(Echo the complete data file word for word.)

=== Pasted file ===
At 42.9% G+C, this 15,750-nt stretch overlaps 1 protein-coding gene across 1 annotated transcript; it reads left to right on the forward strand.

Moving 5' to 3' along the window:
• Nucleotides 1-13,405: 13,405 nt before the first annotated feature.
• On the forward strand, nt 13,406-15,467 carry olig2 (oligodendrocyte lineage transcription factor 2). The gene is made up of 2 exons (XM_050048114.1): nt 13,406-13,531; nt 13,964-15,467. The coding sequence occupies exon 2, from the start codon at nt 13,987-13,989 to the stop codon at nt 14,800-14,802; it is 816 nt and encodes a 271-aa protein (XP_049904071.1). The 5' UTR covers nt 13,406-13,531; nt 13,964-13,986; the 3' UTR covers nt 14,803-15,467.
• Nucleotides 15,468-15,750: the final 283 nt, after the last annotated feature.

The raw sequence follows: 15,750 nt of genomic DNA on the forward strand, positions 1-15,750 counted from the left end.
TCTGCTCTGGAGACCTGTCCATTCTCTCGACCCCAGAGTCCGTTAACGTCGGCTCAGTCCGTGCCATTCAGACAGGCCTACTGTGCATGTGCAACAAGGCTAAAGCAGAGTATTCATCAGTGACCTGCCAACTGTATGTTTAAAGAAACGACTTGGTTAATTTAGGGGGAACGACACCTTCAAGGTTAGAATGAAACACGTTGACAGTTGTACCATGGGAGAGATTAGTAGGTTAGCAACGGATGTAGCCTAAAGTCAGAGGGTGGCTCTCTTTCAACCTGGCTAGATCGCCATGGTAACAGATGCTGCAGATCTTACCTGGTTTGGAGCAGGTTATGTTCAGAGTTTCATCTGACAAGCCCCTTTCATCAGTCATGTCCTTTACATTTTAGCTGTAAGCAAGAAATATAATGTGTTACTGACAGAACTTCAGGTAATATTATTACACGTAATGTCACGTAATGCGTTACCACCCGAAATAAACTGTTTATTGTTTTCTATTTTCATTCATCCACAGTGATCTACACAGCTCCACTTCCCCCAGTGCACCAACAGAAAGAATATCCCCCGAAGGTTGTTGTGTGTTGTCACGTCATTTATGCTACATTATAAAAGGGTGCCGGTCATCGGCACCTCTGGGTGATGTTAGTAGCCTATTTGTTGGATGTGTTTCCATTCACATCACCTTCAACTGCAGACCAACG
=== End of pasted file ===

At 42.9% G+C, this 15,750-nt stretch overlaps 1 protein-coding gene across 1 annotated transcript; it reads left to right on the forward strand.

Moving 5' to 3' along the window:
• Nucleotides 1-13,405: 13,405 nt before the first annotated feature.
• On the forward strand, nt 13,406-15,467 carry olig2 (oligodendrocyte lineage transcription factor 2). The gene is made up of 2 exons (XM_050048114.1): nt 13,406-13,531; nt 13,964-15,467. The coding sequence occupies exon 2, from the start codon at nt 13,987-13,989 to the stop codon at nt 14,800-14,802; it is 816 nt and encodes a 271-aa protein (XP_049904071.1). The 5' UTR covers nt 13,406-13,531; nt 13,964-13,986; the 3' UTR covers nt 14,803-15,467.
• Nucleotides 15,468-15,750: the final 283 nt, after the last annotated feature.

The raw sequence follows: 15,750 nt of genomic DNA on the forward strand, positions 1-15,750 counted from the left end.
TCTGCTCTGGAGACCTGTCCATTCTCTCGACCCCAGAGTCCGTTAACGTCGGCTCAGTCCGTGCCATTCAGACAGGCCTACTGTGCATGTGCAACAAGGCTAAAGCAGAGTATTCATCAGTGACCTGCCAACTGTATGTTTAAAGAAACGACTTGGTTAATTTAGGGGGAACGACACCTTCAAGGTTAGAATGAAACACGTTGACAGTTGTACCATGGGAGAGATTAGTAGGTTAGCAACGGATGTAGCCTAAAGTCAGAGGGTGGCTCTCTTTCAACCTGGCTAGATCGCCATGGTAACAGATGCTGCAGATCTTACCTGGTTTGGAGCAGGTTATGTTCAGAGTTTCATCTGACAAGCCCCTTTCATCAGTCATGTCCTTTACATTTTAGCTGTAAGCAAGAAATATAATGTGTTACTGACAGAACTTCAGGTAATATTATTACACGTAATGTCACGTAATGCGTTACCACCCGAAATAAACTGTTTATTGTTTTCTATTTTCATTCATCCACAGTGATCTACACAGCTCCACTTCCCCCAGTGCACCAACAGAAAGAATATCCCCCGAAGGTTGTTGTGTGTTGTCACGTCATTTATGCTACATTATAAAAGGGTGCCGGTCATCGGCACCTCTGGGTGATGTTAGTAGCCTATTTGTTGGATGTGTTTCCATTCACATCACCTTCAACTGCAGACCAACG